There are four customisable home screens where you can add any combination of shortcuts, widgets, favourite contacts and web links. It’s pretty intuitive, though there’s no set up process to take you through loading on your email and social network accounts and the Gmail address required to use the phone. Granted, once you try to use any app like the Android Market or Gmail you’ll be prompted to add one, but we would still have liked to see a set up screen to help first time users get to grips with actually using the device.

You can send texts and make phone calls with the Viewpad 7, and though you could hold the tablet up to your face, Viewsonic has bundled in an earphone set instead. A small microphone in the base of the device picks up your voice, though we found call quality echoey on both ends.

At seven-inches, the screen is a decent size for on-the-go video, though the low resolution means HD content doesn’t look great. The player supports MPEG4, H.264 and H.263 video, but not the increasingly common DivX in which most online video is now downloaded.

Touch-screen

Despite packing higher-end capacitive screen technology, we often experienced lag on the Viewpad’s touch-screen. In the browser, there’s a lag of around a second, and we had to press harder for input to be recognised than on the Galaxy Tab or Apple iPad.

As you’d expect then, the virtual keyboard won’t exactly make you want to fire off email sagas. In landscape orientation it’s quite hard to type comfortably and the keys are overly large. We had to resort to a two finger tapping method. The smaller keyboard in portrait orientation fared better, but the touch-screen really isn’t responsive enough for fast typing, nor is the auto-correct very, well, correct. To be fair, a device this size isn’t optimised for T9 writing, and apparently a Swype keyboard will come with the next firmware update. For the uninitiated, Swype is an incredibly intuitive way of predictive typing that involves dragging your finger across the keyboard and connecting letters to spell a word – and it works great on tablets.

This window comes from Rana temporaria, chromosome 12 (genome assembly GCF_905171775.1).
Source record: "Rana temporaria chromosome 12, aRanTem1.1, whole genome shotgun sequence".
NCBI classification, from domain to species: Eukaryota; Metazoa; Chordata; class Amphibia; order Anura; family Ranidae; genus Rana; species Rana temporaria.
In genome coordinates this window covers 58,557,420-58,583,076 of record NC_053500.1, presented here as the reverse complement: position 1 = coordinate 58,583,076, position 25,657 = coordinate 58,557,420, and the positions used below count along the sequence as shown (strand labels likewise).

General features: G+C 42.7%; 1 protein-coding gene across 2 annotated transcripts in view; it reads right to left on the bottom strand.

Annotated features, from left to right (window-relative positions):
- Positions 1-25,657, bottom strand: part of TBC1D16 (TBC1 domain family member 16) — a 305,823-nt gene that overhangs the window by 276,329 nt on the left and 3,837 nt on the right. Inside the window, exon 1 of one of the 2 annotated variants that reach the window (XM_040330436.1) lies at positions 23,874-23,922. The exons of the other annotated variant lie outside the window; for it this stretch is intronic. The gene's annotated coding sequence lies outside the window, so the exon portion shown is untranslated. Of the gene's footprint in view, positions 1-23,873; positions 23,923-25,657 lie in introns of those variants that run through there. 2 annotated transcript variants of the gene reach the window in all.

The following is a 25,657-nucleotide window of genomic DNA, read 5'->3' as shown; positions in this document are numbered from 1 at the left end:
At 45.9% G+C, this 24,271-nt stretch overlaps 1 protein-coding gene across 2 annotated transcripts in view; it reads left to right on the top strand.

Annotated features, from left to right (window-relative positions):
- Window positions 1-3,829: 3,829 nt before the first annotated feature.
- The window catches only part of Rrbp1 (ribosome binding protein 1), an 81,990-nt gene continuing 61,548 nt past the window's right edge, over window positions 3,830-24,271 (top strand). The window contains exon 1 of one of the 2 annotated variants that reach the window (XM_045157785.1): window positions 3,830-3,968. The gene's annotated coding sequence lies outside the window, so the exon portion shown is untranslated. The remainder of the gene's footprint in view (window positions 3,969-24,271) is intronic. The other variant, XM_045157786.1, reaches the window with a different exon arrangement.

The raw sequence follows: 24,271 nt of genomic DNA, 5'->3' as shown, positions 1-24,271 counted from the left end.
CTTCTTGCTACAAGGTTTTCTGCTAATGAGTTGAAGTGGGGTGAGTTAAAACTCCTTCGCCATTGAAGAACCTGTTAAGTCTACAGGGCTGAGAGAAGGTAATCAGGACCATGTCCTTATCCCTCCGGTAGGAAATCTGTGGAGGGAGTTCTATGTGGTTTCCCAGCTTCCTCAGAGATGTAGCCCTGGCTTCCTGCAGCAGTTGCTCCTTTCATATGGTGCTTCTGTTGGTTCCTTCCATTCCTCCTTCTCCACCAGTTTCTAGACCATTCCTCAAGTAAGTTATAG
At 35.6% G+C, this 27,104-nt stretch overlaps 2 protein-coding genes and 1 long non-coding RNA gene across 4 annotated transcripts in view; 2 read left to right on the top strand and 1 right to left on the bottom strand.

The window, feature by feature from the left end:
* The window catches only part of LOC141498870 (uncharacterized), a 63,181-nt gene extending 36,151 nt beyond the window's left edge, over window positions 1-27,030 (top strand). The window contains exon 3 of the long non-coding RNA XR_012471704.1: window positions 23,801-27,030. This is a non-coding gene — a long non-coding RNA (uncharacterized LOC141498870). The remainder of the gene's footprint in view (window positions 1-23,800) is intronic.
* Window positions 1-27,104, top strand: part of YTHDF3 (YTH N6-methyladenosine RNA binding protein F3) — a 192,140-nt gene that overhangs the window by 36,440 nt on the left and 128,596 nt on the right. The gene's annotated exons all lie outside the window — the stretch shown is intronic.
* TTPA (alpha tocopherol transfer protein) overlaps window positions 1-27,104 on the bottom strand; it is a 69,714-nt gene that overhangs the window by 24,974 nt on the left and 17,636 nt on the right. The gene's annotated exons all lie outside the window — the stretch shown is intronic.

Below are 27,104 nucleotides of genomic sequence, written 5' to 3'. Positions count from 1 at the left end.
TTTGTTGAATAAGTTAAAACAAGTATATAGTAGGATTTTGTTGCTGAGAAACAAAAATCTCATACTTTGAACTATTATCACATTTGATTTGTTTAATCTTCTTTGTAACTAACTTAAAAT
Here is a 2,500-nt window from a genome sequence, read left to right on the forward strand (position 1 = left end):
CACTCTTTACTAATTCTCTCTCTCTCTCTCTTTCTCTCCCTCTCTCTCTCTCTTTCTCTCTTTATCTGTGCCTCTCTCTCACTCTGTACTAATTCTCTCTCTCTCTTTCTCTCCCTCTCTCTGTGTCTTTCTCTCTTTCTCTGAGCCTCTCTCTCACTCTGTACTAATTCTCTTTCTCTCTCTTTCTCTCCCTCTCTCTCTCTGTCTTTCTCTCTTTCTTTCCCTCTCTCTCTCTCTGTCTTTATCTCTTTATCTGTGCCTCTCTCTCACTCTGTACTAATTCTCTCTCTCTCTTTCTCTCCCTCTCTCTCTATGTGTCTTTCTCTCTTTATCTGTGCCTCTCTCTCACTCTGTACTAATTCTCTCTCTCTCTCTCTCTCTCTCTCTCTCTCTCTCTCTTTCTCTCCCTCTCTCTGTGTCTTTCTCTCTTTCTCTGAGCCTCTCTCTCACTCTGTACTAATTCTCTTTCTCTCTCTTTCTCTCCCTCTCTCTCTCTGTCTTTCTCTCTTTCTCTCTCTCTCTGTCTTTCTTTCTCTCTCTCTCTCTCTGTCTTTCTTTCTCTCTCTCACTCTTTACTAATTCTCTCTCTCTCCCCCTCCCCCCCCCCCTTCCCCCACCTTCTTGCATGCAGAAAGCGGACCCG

Email, ebooks, and web

Gmail is usually the highlight of Android devices, but there’s a slightly different interface here. Gmail on Android 2.2 has the same priority inbox feature as the desktop versions, and so it is on the Viewpad 7. But when you compose a new message, tapping on each text field takes you to a different screen, rather than allowing you to type your message on the same screen. A small thing perhaps, but it makes the whole process clunkier than it has to be.

And unlike other Android devices, the browser doesn’t support Flash video, the format you’ll find on news sites such as the Guardian. You can still play YouTube videos, which will open up, in a separate app, so unless news videos totally rock your boat, you probably won’t notice the lack of Flash too much.

As we mentioned, there isn’t too much added value from Viewsonic here, though one preloaded app of note is Aldiko, an ereader and ebook store. The store is divided into many – almost too many – categories, some of which are slightly obscure. ‘Free public domain books’ or ‘high school reading’ anyone? It’s no Apple iBooks in terms of elegance, and it doesn’t really stand up to Samsung’s far more comprehensive Reading Hub portal. One last note, though it’s preloaded with Google Navigation for driving directions, we found the A-GPS very slow to fix in central London.

Conclusion

Compared to its near doppelganger, the Galaxy Tab, the Viewpad 7 is really not worth it. For £100 less, you get a slower device with a less responsive touch-screen, low-res display and a browser that doesn’t support Flash. Though the Viewpad 7 is reasonably usable and intuitive, it’ll only stack up worse as increasingly capable tablets are released this year.

Natasha Stokes